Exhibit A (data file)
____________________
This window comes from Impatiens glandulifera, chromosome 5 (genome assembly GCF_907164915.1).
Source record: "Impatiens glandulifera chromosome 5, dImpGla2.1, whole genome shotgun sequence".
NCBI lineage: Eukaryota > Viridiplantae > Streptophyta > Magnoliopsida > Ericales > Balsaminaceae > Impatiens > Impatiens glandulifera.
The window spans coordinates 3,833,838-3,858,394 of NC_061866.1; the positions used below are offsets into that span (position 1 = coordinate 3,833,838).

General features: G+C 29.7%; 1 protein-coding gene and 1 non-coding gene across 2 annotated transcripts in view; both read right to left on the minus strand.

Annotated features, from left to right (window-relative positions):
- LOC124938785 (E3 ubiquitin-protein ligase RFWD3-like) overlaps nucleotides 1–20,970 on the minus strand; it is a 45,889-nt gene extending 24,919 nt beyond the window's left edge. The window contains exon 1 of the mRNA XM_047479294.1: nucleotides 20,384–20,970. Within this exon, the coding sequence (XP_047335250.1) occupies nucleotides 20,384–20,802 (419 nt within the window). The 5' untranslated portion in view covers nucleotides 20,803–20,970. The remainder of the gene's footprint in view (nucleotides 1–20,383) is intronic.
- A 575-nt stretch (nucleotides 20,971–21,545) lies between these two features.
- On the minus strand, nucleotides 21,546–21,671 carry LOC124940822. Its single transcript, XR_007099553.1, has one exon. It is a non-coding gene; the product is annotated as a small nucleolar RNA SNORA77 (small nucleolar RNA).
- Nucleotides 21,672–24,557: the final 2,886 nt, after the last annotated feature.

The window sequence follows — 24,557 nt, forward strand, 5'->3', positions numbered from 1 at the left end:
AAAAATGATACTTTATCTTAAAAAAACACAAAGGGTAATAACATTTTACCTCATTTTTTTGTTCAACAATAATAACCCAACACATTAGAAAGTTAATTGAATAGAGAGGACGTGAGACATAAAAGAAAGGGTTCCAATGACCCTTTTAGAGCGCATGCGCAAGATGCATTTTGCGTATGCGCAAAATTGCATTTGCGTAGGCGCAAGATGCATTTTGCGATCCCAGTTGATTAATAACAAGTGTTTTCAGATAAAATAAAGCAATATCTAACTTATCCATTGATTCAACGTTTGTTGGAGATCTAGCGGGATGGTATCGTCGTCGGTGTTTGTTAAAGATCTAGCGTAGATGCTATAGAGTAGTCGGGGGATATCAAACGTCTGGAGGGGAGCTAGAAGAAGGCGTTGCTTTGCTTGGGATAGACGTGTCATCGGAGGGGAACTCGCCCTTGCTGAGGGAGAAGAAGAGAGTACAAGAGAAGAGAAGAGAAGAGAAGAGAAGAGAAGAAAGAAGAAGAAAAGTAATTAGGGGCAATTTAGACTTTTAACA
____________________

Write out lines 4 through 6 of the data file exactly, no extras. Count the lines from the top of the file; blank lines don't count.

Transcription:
The window spans coordinates 3,833,838-3,858,394 of NC_061866.1; the positions used below are offsets into that span (position 1 = coordinate 3,833,838).

General features: G+C 29.7%; 1 protein-coding gene and 1 non-coding gene across 2 annotated transcripts in view; both read right to left on the minus strand.

Annotated features, from left to right (window-relative positions):